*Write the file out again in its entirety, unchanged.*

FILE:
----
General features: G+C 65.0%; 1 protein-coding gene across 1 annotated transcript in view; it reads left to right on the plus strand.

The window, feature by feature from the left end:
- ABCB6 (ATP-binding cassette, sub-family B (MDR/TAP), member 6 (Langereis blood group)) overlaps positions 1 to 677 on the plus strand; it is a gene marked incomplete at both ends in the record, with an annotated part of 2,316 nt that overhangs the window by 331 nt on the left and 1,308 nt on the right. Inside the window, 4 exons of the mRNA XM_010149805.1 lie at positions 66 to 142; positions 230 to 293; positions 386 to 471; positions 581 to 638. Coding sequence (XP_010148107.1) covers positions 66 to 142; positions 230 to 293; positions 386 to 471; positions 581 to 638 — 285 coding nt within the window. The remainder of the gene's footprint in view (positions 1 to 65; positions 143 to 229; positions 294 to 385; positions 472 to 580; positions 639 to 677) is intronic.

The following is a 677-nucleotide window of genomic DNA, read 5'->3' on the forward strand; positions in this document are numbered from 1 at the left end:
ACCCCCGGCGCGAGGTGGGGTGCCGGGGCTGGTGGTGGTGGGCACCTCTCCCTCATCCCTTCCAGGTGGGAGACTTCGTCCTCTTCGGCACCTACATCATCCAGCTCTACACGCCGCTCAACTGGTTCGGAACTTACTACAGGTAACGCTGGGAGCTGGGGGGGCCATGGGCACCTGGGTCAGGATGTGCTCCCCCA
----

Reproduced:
General features: G+C 65.0%; 1 protein-coding gene across 1 annotated transcript in view; it reads left to right on the plus strand.

The window, feature by feature from the left end:
- ABCB6 (ATP-binding cassette, sub-family B (MDR/TAP), member 6 (Langereis blood group)) overlaps positions 1 to 677 on the plus strand; it is a gene marked incomplete at both ends in the record, with an annotated part of 2,316 nt that overhangs the window by 331 nt on the left and 1,308 nt on the right. Inside the window, 4 exons of the mRNA XM_010149805.1 lie at positions 66 to 142; positions 230 to 293; positions 386 to 471; positions 581 to 638. Coding sequence (XP_010148107.1) covers positions 66 to 142; positions 230 to 293; positions 386 to 471; positions 581 to 638 — 285 coding nt within the window. The remainder of the gene's footprint in view (positions 1 to 65; positions 143 to 229; positions 294 to 385; positions 472 to 580; positions 639 to 677) is intronic.

The following is a 677-nucleotide window of genomic DNA, read 5'->3' on the forward strand; positions in this document are numbered from 1 at the left end:
ACCCCCGGCGCGAGGTGGGGTGCCGGGGCTGGTGGTGGTGGGCACCTCTCCCTCATCCCTTCCAGGTGGGAGACTTCGTCCTCTTCGGCACCTACATCATCCAGCTCTACACGCCGCTCAACTGGTTCGGAACTTACTACAGGTAACGCTGGGAGCTGGGGGGGCCATGGGCACCTGGGTCAGGATGTGCTCCCCCA